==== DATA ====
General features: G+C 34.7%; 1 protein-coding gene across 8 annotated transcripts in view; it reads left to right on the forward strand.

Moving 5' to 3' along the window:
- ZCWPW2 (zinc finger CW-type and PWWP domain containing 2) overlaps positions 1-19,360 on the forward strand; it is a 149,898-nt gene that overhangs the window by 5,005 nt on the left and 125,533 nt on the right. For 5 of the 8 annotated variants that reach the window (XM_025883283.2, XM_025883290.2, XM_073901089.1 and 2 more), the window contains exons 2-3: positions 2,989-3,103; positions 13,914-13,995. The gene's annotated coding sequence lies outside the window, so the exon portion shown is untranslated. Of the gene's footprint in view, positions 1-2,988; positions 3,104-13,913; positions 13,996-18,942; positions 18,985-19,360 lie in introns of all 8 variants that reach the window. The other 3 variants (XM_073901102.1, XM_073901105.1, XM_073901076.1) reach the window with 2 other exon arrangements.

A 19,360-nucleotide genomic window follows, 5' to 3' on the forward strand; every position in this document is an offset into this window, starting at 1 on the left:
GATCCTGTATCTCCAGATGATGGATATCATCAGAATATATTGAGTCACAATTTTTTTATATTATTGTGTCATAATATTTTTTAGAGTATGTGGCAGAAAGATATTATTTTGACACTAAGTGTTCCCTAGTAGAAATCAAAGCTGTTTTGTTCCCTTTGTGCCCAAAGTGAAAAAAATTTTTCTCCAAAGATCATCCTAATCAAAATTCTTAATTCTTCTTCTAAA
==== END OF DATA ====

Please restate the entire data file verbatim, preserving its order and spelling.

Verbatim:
General features: G+C 34.7%; 1 protein-coding gene across 8 annotated transcripts in view; it reads left to right on the forward strand.

Moving 5' to 3' along the window:
- ZCWPW2 (zinc finger CW-type and PWWP domain containing 2) overlaps positions 1-19,360 on the forward strand; it is a 149,898-nt gene that overhangs the window by 5,005 nt on the left and 125,533 nt on the right. For 5 of the 8 annotated variants that reach the window (XM_025883283.2, XM_025883290.2, XM_073901089.1 and 2 more), the window contains exons 2-3: positions 2,989-3,103; positions 13,914-13,995. The gene's annotated coding sequence lies outside the window, so the exon portion shown is untranslated. Of the gene's footprint in view, positions 1-2,988; positions 3,104-13,913; positions 13,996-18,942; positions 18,985-19,360 lie in introns of all 8 variants that reach the window. The other 3 variants (XM_073901102.1, XM_073901105.1, XM_073901076.1) reach the window with 2 other exon arrangements.

A 19,360-nucleotide genomic window follows, 5' to 3' on the forward strand; every position in this document is an offset into this window, starting at 1 on the left:
GATCCTGTATCTCCAGATGATGGATATCATCAGAATATATTGAGTCACAATTTTTTTATATTATTGTGTCATAATATTTTTTAGAGTATGTGGCAGAAAGATATTATTTTGACACTAAGTGTTCCCTAGTAGAAATCAAAGCTGTTTTGTTCCCTTTGTGCCCAAAGTGAAAAAAATTTTTCTCCAAAGATCATCCTAATCAAAATTCTTAATTCTTCTTCTAAA